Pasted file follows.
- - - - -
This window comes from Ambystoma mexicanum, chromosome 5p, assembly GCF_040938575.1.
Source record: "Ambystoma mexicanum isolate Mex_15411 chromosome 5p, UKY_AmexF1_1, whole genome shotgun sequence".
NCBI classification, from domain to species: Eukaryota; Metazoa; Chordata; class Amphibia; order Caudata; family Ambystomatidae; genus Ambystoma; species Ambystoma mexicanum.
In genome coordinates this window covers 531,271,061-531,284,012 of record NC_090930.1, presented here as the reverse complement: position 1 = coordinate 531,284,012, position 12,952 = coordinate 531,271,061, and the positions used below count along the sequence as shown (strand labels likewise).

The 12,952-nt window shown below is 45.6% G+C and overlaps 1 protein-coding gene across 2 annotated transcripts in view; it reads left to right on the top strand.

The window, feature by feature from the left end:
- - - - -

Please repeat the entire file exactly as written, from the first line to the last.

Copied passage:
This window comes from Ambystoma mexicanum, chromosome 5p, assembly GCF_040938575.1.
Source record: "Ambystoma mexicanum isolate Mex_15411 chromosome 5p, UKY_AmexF1_1, whole genome shotgun sequence".
NCBI classification, from domain to species: Eukaryota; Metazoa; Chordata; class Amphibia; order Caudata; family Ambystomatidae; genus Ambystoma; species Ambystoma mexicanum.
In genome coordinates this window covers 531,271,061-531,284,012 of record NC_090930.1, presented here as the reverse complement: position 1 = coordinate 531,284,012, position 12,952 = coordinate 531,271,061, and the positions used below count along the sequence as shown (strand labels likewise).

The 12,952-nt window shown below is 45.6% G+C and overlaps 1 protein-coding gene across 2 annotated transcripts in view; it reads left to right on the top strand.

The window, feature by feature from the left end: